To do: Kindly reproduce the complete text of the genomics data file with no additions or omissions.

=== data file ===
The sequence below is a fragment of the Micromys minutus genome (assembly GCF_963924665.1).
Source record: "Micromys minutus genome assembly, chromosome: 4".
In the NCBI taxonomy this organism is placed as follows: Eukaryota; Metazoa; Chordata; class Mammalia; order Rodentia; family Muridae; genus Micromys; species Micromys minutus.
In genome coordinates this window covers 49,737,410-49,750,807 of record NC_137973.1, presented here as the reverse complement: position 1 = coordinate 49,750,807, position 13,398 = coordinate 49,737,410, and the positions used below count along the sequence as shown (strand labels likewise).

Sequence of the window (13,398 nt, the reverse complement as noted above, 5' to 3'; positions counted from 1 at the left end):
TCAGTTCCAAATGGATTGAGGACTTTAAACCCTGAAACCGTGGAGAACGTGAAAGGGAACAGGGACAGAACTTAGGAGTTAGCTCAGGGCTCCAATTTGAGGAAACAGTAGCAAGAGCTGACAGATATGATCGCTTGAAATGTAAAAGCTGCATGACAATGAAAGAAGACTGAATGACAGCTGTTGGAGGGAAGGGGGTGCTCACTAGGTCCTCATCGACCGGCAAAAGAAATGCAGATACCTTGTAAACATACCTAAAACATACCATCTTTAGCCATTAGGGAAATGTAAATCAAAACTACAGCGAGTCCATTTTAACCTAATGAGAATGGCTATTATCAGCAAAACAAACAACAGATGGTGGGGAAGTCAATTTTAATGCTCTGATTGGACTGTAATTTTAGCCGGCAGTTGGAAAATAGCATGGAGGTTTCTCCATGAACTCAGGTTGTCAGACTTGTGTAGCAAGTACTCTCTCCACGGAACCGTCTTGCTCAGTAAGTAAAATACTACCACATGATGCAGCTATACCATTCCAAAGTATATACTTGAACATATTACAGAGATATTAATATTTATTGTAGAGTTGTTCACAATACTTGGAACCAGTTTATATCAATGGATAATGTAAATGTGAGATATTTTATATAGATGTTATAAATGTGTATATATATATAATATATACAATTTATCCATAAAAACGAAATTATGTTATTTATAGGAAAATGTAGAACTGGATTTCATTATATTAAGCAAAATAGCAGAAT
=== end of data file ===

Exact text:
The sequence below is a fragment of the Micromys minutus genome (assembly GCF_963924665.1).
Source record: "Micromys minutus genome assembly, chromosome: 4".
In the NCBI taxonomy this organism is placed as follows: Eukaryota; Metazoa; Chordata; class Mammalia; order Rodentia; family Muridae; genus Micromys; species Micromys minutus.
In genome coordinates this window covers 49,737,410-49,750,807 of record NC_137973.1, presented here as the reverse complement: position 1 = coordinate 49,750,807, position 13,398 = coordinate 49,737,410, and the positions used below count along the sequence as shown (strand labels likewise).

Sequence of the window (13,398 nt, the reverse complement as noted above, 5' to 3'; positions counted from 1 at the left end):
TCAGTTCCAAATGGATTGAGGACTTTAAACCCTGAAACCGTGGAGAACGTGAAAGGGAACAGGGACAGAACTTAGGAGTTAGCTCAGGGCTCCAATTTGAGGAAACAGTAGCAAGAGCTGACAGATATGATCGCTTGAAATGTAAAAGCTGCATGACAATGAAAGAAGACTGAATGACAGCTGTTGGAGGGAAGGGGGTGCTCACTAGGTCCTCATCGACCGGCAAAAGAAATGCAGATACCTTGTAAACATACCTAAAACATACCATCTTTAGCCATTAGGGAAATGTAAATCAAAACTACAGCGAGTCCATTTTAACCTAATGAGAATGGCTATTATCAGCAAAACAAACAACAGATGGTGGGGAAGTCAATTTTAATGCTCTGATTGGACTGTAATTTTAGCCGGCAGTTGGAAAATAGCATGGAGGTTTCTCCATGAACTCAGGTTGTCAGACTTGTGTAGCAAGTACTCTCTCCACGGAACCGTCTTGCTCAGTAAGTAAAATACTACCACATGATGCAGCTATACCATTCCAAAGTATATACTTGAACATATTACAGAGATATTAATATTTATTGTAGAGTTGTTCACAATACTTGGAACCAGTTTATATCAATGGATAATGTAAATGTGAGATATTTTATATAGATGTTATAAATGTGTATATATATATAATATATACAATTTATCCATAAAAACGAAATTATGTTATTTATAGGAAAATGTAGAACTGGATTTCATTATATTAAGCAAAATAGCAGAAT